Despite falling voice revenues and regional issues there is room for growth in Jordan's telecom sector. Despite falling voice revenues and regional issues there is room for growth in Jordan's telecom sector.

Despite fierce competition, falling voice revenues and regional issues rocking the telecoms sector in Jordan, there remains room for growth and expansion.

The telecoms scene in Jordan is booming, and despite the fact that competition is fierce, the country's operators continue to roll out new infrastructure and services as they make an aggressive play for market share.

The country’s mobile penetration rates exceed 118% at the end of 2011, and are constantly rising. In 2010, that figure was 112.6%, and by Q1 2012, 8.2 million users were connected. Zain Jordan seems to lead the market, with a reported 38% market share, followed by Orange and Umniah with 33% and 28% respectively. On the other hand, fixed line connections are dwindling. Josep Que, partner, Delta Partners said: “The number of fixed lines has been declining since 2004, when there were 637,000 lines in service, to an estimated 418,000 at the end of 2011. This sharp decline paired with the ongoing increase in cellular subscribers suggests that enterprises too are migrating to wireless and voice-over-internet protocol (VoIP) connections.”

Paul Kwon, researcher, BuddeComm, described Jordan as a modern liberalised telecoms market. “Jordan has emerged as a regional tech start up due to low start up costs and business-friendly government. Its reputation is increasingly attracting international capital eager to tap into the region’s growing online market as most start ups target the region, particularly the wealthy Gulf Region countries.”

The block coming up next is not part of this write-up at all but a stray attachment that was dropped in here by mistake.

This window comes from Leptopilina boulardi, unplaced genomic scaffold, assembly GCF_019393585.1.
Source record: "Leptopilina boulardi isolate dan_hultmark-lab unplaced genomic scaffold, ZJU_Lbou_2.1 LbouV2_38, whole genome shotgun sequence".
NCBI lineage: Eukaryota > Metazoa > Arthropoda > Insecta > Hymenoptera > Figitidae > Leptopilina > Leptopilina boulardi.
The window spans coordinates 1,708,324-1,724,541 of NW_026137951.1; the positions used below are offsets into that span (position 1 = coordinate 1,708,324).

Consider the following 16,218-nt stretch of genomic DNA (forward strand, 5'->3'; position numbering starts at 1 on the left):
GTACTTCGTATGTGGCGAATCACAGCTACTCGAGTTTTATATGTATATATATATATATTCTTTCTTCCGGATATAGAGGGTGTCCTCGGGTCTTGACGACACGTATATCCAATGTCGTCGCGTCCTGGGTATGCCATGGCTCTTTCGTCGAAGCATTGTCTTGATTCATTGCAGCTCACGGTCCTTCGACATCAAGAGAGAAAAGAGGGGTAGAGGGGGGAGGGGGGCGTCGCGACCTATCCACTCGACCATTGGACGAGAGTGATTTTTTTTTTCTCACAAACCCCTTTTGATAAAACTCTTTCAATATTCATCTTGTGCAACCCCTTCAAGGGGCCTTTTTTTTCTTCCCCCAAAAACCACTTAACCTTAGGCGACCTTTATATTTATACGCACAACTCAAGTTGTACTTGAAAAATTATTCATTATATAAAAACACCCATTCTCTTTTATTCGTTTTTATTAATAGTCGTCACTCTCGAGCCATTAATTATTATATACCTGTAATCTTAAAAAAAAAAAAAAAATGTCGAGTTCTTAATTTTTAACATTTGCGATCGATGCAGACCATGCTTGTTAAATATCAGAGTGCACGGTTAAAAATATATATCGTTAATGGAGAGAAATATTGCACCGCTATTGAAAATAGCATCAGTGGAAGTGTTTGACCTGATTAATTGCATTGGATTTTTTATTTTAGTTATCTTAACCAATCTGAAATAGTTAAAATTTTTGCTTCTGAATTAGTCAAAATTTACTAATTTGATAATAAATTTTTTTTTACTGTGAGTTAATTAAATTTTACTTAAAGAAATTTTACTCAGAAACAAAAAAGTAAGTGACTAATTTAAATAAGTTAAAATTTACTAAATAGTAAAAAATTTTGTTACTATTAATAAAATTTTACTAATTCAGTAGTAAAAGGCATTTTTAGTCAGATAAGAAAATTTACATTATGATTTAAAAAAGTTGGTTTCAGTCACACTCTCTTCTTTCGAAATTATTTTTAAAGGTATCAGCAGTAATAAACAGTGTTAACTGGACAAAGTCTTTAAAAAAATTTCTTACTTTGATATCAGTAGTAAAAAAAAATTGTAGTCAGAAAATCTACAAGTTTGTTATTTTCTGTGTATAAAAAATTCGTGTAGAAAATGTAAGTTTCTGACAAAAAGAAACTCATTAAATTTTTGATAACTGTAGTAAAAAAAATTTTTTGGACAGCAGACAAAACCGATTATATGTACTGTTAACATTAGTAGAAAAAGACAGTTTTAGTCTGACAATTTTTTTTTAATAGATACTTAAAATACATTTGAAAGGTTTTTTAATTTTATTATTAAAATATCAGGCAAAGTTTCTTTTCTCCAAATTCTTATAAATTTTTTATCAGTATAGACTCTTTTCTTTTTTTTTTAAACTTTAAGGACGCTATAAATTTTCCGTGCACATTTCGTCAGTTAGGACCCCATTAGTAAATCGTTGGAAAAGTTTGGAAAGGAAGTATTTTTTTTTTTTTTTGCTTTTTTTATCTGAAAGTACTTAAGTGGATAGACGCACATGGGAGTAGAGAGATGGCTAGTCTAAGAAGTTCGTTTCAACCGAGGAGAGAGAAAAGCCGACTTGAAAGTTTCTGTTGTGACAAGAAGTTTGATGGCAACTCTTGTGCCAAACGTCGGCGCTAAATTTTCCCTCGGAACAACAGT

Speaking about the fixed broadband market, Kwon added: “The fixed broadband market is served by a number of technology platforms including ADSL, FTTx, WiMAX and leased-line. Jordan recently announced plans to revive its National Broadband Network after construction was halted due to lack of funds. WiMAX makes up a significant proportion of total fixed broadband subscriptions although its long-term prospects are questionable given the growing popularity of mobile broadband via 3G technology.

Growth in the 3G sector has been phenomenal, Que said that in the first six months from the introduction of a second 3G operator in March 2011, customers subscribed to 3G services increased to 1.15 million from 391,000, an increase of 194%. Zain claimed to have signed up 700,000 3G subscribers by the end of December 2011 and expected that number to double in 2012.

Que added that fixed broadband penetration grew very slowly over the past two years. “From 27.5% at the end of September 2009, penetration grew by 6.8% to reach 34.3% at the end of September 2011, representing an increase from 248,217 subscribers to an estimated 314,000. Including mobile services, the Telecommunications Regulation Commission (TRC) claimed that there were some 564, 296 internet subscriptions at the end of Q3 2011, translating to some 2.81 million internet users and a population penetration of 45%. The TRC’s report includes 250,000 broadband users utilising 3G/3.5G networks. Wireless Intelligence estimated 1 million mobile broadband subscribers by end of June 2012,” Que said.

Further information about the type of internet connections reveals that, of the 616,983 internet subscriptions at the end of Q411, 8,163 were dial-up subscriptions. The remaining subscriptions are served by broadband services based on ADSL, WiMAX and mobile broadband networks. 3G-based mobile subscriptions assumed the dominant broadband access technology ahead of ADSL.

Growth in voice revenues is reducing by nearly 4% every year. Data revenues however, are still growing. According to Que however, this growth is declining and expected to stagnate in the coming years. Eventually, data growth will stop protecting the revenue loss from other areas.

For Ihab Hinnawi, CEO, Umniah, one of the advantages of being the third operator to launch 3G was that it could move straight to the latest technology, and also enter the 3G arena at a point when the country’s population had become familiar with mobile broadband but penetration rates remained relatively low.

From a business perspective, mobile broadband can present a challenge to operators in that the revenue it generates often fails to offset declines from more traditional voice and SMS. However, Hinnawi was optimistic that Umniah, which has prided itself on value since its launch back in 2005, will generate a strong return from its 3.75G network because of its careful segmentation of the market.